by: Nirupama Dutt

The Tribune, December 30, 2006

A baby boy born in the obscure village of Khanpur near Hoshiarpur on April 9, 1928, had to migrate to the promised land of Pakistan when he was still 19 and his family settled down in Sahiwal. The trauma of displacement, in the mass migration from and the struggle to start afresh imprinted itself on his sensitive soul. The pain, however, was channelled into poetry and he was to be acknowledged as one of the greatest poets of the classical tradition, equally proficient in Urdu and his mother tongue, Punjabi. Many renowned sang his ghazals singers Mehdi Hasan made his famous verses very popular by lending his voice to them:

*Kaise kaise log hamare jee ko jalane aa jaate hain*

*Apne apne gham ke fasane hamein sunane aa jaate hain*

(All kinds of people come to scorch my heart by telling me their tales of sorrow)

He was Munir Niazi, equally loved for his poignant verses on both sides of the Indo-Pak border, who passed away of a cardiac arrest at Lahore the day after Christmas at the age of 78. With his passing away, we have lost one of the finest poets to the classical tradition who at the same time contributed immensely to modern poetry in both Urdu and Punjabi. Calling up from Lahore, poet and columnist Zahid Masood said: "The people of Lahore were deeply grieved to lose their favourite poet. He was what can be called a complete poet. His verse, of course, will always live with us." Haryana Urdu Akademi Chairman Kashmiri Lal Zakir voiced similar sentiment on this side of the border: " After Faiz, he was the topmost poet of Pakistan who wrote of sorrow but also of hope. He was equally loved for his poetry in India."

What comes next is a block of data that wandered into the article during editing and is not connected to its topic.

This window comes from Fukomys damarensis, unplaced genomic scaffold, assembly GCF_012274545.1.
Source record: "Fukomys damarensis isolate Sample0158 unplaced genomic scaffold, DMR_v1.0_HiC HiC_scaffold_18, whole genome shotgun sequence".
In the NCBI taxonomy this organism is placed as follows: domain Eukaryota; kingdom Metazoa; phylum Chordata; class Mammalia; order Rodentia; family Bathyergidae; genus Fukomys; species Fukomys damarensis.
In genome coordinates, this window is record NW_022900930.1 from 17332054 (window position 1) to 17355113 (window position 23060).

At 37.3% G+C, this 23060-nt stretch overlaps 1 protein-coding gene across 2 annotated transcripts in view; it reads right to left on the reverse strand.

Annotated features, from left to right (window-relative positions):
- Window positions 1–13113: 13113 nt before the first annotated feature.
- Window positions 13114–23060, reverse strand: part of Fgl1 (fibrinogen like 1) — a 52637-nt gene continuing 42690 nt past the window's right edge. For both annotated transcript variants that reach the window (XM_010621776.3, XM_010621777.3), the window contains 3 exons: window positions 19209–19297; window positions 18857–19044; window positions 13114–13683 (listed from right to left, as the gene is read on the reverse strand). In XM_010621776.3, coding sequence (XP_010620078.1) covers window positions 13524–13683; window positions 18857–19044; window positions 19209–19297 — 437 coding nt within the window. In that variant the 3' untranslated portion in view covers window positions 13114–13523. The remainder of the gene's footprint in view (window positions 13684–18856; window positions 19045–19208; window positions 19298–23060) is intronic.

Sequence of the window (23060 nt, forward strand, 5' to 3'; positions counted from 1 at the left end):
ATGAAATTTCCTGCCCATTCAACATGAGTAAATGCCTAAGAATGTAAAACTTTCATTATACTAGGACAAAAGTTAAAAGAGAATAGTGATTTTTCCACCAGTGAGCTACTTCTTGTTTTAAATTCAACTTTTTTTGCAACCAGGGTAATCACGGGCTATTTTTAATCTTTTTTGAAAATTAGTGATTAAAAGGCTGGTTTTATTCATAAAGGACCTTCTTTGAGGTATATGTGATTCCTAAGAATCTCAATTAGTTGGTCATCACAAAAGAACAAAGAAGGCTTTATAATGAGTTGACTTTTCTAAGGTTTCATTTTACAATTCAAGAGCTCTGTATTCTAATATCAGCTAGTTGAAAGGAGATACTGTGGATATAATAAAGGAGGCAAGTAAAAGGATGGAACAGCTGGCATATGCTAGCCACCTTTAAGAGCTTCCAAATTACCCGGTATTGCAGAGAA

It was not easy to emerge as a major poet in times when Faiz Ahmad Faiz was towering over the sub-continent in Pakistan and in India there were poets like Firaq Gorakhpuri, Kaifi Azmi and Sahir Ludhianvi to reckon with but Munir worked the magic with his poetry. Today he is regarded as a trendsetter with his unique diction, style and thought. Niazi penned 14 collections of poetry in Urdu and Punjabi. For his literary achievements Munir Niazi was awarded *Kamal-e-Funn Award* for the year 2002 by Pakistan Academy of Letters and the *President's Award for Pride of Performance* in 1992 and *Sitara-i-Imtiaz* in 1998. His works include *Dushmanoon Key Darmiyan*, *Mah-e-Munir*, *Aghaz-e-Zamastan* *Main Dobara* and *Aik Musalsal.*

Pakistani poet Neelama Naheed Durrani, who met him a day before his death, laments: In spite of his greatness, his poetry fetched him little money. Sadly, he was promised Rs 2000 for his famous *ghazal*, *Us bewafa ka shahr hai aur ham hain dosto*, sung by Nasim Begum for the Pakistani film *Shaheed *, but was paid only Rs 200." Poets, in all times, have never written for money and so it was with Niazi. His verses were dictated by passion and the reality of the society. One got to hear him in person when he came to participate in a mushaira at Ambala in the Eighties and won many a heart by reciting his famous Partition poem in Punjabi:

*Kujh unjh vi raahan aukhian san*

*Kujh gal vich gham da tauk vi si*

*Kujh shahr de log vi zalim san*

*Kujh sanu maran da shauq vi si*

(The path was somewhat difficult and sorrow was resting on the chest/ The people of the city were somewhat cruel and we too had a death wish)

Some three years ago one met him again at the World Punjabi Conference at Lahore. He had aged and was ailing. Married twice, he had no child but many admirers. He spoke passionately about poetry saying: "Poetry comes from the heart and its test is that it must touch other hearts." Well, this was a test that the poetry of Niazi never failed for it appealed alike to the masses and the classes.